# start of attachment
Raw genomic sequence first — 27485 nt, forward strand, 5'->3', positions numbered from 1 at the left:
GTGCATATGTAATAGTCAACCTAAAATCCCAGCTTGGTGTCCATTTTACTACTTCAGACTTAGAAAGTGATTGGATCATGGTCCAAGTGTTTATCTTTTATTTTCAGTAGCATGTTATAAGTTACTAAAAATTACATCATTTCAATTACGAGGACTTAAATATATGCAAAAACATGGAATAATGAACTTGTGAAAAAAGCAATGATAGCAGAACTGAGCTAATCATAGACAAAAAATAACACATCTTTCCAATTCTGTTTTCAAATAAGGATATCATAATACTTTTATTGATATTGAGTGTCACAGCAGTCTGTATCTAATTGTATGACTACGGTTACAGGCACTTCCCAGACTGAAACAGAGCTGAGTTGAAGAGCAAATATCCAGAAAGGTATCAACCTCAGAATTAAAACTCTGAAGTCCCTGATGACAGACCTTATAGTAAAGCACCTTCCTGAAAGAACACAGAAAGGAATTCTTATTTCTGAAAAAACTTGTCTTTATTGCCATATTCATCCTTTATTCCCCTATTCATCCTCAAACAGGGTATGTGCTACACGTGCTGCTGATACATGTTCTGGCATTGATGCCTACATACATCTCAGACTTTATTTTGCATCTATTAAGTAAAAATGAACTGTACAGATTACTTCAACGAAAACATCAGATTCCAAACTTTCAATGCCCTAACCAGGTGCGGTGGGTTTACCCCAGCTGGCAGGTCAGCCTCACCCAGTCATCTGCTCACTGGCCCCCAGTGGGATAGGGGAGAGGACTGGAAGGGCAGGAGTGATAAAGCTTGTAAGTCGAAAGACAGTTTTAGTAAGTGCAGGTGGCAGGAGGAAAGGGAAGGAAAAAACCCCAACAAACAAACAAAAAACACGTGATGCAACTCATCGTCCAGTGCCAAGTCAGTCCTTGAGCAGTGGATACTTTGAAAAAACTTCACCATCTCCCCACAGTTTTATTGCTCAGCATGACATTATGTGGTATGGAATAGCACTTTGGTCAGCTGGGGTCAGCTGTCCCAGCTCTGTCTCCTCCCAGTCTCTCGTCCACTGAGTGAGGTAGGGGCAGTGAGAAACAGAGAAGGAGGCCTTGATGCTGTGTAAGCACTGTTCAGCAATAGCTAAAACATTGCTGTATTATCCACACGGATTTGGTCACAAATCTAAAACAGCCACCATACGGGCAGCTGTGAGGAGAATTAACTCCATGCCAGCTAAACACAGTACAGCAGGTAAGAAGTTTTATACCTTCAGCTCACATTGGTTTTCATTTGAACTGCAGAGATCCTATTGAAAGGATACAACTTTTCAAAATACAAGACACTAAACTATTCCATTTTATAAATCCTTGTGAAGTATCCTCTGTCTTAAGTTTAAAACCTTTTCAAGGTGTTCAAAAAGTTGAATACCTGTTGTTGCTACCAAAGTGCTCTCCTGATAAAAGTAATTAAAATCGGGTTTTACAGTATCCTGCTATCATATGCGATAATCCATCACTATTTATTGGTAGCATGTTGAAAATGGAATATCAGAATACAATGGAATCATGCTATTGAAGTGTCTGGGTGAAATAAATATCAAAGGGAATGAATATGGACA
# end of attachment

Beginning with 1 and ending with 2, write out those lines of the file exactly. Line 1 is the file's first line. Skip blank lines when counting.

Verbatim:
Raw genomic sequence first — 27485 nt, forward strand, 5'->3', positions numbered from 1 at the left:
GTGCATATGTAATAGTCAACCTAAAATCCCAGCTTGGTGTCCATTTTACTACTTCAGACTTAGAAAGTGATTGGATCATGGTCCAAGTGTTTATCTTTTATTTTCAGTAGCATGTTATAAGTTACTAAAAATTACATCATTTCAATTACGAGGACTTAAATATATGCAAAAACATGGAATAATGAACTTGTGAAAAAAGCAATGATAGCAGAACTGAGCTAATCATAGACAAAAAATAACACATCTTTCCAATTCTGTTTTCAAATAAGGATATCATAATACTTTTATTGATATTGAGTGTCACAGCAGTCTGTATCTAATTGTATGACTACGGTTACAGGCACTTCCCAGACTGAAACAGAGCTGAGTTGAAGAGCAAATATCCAGAAAGGTATCAACCTCAGAATTAAAACTCTGAAGTCCCTGATGACAGACCTTATAGTAAAGCACCTTCCTGAAAGAACACAGAAAGGAATTCTTATTTCTGAAAAAACTTGTCTTTATTGCCATATTCATCCTTTATTCCCCTATTCATCCTCAAACAGGGTATGTGCTACACGTGCTGCTGATACATGTTCTGGCATTGATGCCTACATACATCTCAGACTTTATTTTGCATCTATTAAGTAAAAATGAACTGTACAGATTACTTCAACGAAAACATCAGATTCCAAACTTTCAATGCCCTAACCAGGTGCGGTGGGTTTACCCCAGCTGGCAGGTCAGCCTCACCCAGTCATCTGCTCACTGGCCCCCAGTGGGATAGGGGAGAGGACTGGAAGGGCAGGAGTGATAAAGCTTGTAAGTCGAAAGACAGTTTTAGTAAGTGCAGGTGGCAGGAGGAAAGGGAAGGAAAAAACCCCAACAAACAAACAAAAAACACGTGATGCAACTCATCGTCCAGTGCCAAGTCAGTCCTTGAGCAGTGGATACTTTGAAAAAACTTCACCATCTCCCCACAGTTTTATTGCTCAGCATGACATTATGTGGTATGGAATAGCACTTTGGTCAGCTGGGGTCAGCTGTCCCAGCTCTGTCTCCTCCCAGTCTCTCGTCCACTGAGTGAGGTAGGGGCAGTGAGAAACAGAGAAGGAGGCCTTGATGCTGTGTAAGCACTGTTCAGCAATAGCTAAAACATTGCTGTATTATCCACACGGATTTGGTCACAAATCTAAAACAGCCACCATACGGGCAGCTGTGAGGAGAATTAACTCCATGCCAGCTAAACACAGTACAGCAGGTAAGAAGTTTTATACCTTCAGCTCACATTGGTTTTCATTTGAACTGCAGAGATCCTATTGAAAGGATACAACTTTTCAAAATACAAGACACTAAACTATTCCATTTTATAAATCCTTGTGAAGTATCCTCTGTCTTAAGTTTAAAACCTTTTCAAGGTGTTCAAAAAGTTGAATACCTGTTGTTGCTACCAAAGTGCTCTCCTGATAAAAGTAATTAAAATCGGGTTTTACAGTATCCTGCTATCATATGCGATAATCCATCACTATTTATTGGTAGCATGTTGAAAATGGAATATCAGAATACAATGGAATCATGCTATTGAAGTGTCTGGGTGAAATAAATATCAAAGGGAATGAATATGGACA